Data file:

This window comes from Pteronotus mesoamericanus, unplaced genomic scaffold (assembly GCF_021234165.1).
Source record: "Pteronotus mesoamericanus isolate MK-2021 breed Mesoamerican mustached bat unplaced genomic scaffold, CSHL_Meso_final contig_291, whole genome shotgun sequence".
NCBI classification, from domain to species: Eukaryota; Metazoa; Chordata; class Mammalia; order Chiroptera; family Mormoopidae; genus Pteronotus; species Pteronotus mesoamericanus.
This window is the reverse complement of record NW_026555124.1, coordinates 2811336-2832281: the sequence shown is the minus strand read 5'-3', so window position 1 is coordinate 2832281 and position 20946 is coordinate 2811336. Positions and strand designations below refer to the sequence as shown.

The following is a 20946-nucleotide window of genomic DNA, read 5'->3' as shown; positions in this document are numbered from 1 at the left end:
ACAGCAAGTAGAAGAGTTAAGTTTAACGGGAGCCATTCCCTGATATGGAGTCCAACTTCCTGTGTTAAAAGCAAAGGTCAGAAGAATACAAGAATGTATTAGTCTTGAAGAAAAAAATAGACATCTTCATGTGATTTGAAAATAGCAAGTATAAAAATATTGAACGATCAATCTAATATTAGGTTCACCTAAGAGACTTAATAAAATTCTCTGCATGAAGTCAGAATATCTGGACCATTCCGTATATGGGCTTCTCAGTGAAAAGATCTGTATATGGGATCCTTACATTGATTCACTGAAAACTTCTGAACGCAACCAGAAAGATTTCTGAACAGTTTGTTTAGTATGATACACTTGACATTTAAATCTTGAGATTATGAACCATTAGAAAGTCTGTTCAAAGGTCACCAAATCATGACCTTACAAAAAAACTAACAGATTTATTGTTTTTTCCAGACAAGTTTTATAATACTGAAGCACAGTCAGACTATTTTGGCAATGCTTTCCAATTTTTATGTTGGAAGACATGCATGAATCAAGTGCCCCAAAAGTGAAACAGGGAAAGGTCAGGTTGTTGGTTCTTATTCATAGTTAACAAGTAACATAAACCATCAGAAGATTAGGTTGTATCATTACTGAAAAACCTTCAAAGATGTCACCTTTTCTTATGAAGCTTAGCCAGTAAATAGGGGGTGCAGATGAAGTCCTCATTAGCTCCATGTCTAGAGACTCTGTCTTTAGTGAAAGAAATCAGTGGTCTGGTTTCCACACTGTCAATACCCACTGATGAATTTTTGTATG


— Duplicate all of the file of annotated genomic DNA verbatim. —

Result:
This window comes from Pteronotus mesoamericanus, unplaced genomic scaffold (assembly GCF_021234165.1).
Source record: "Pteronotus mesoamericanus isolate MK-2021 breed Mesoamerican mustached bat unplaced genomic scaffold, CSHL_Meso_final contig_291, whole genome shotgun sequence".
NCBI classification, from domain to species: Eukaryota; Metazoa; Chordata; class Mammalia; order Chiroptera; family Mormoopidae; genus Pteronotus; species Pteronotus mesoamericanus.
This window is the reverse complement of record NW_026555124.1, coordinates 2811336-2832281: the sequence shown is the minus strand read 5'-3', so window position 1 is coordinate 2832281 and position 20946 is coordinate 2811336. Positions and strand designations below refer to the sequence as shown.

The following is a 20946-nucleotide window of genomic DNA, read 5'->3' as shown; positions in this document are numbered from 1 at the left end:
ACAGCAAGTAGAAGAGTTAAGTTTAACGGGAGCCATTCCCTGATATGGAGTCCAACTTCCTGTGTTAAAAGCAAAGGTCAGAAGAATACAAGAATGTATTAGTCTTGAAGAAAAAAATAGACATCTTCATGTGATTTGAAAATAGCAAGTATAAAAATATTGAACGATCAATCTAATATTAGGTTCACCTAAGAGACTTAATAAAATTCTCTGCATGAAGTCAGAATATCTGGACCATTCCGTATATGGGCTTCTCAGTGAAAAGATCTGTATATGGGATCCTTACATTGATTCACTGAAAACTTCTGAACGCAACCAGAAAGATTTCTGAACAGTTTGTTTAGTATGATACACTTGACATTTAAATCTTGAGATTATGAACCATTAGAAAGTCTGTTCAAAGGTCACCAAATCATGACCTTACAAAAAAACTAACAGATTTATTGTTTTTTCCAGACAAGTTTTATAATACTGAAGCACAGTCAGACTATTTTGGCAATGCTTTCCAATTTTTATGTTGGAAGACATGCATGAATCAAGTGCCCCAAAAGTGAAACAGGGAAAGGTCAGGTTGTTGGTTCTTATTCATAGTTAACAAGTAACATAAACCATCAGAAGATTAGGTTGTATCATTACTGAAAAACCTTCAAAGATGTCACCTTTTCTTATGAAGCTTAGCCAGTAAATAGGGGGTGCAGATGAAGTCCTCATTAGCTCCATGTCTAGAGACTCTGTCTTTAGTGAAAGAAATCAGTGGTCTGGTTTCCACACTGTCAATACCCACTGATGAATTTTTGTATG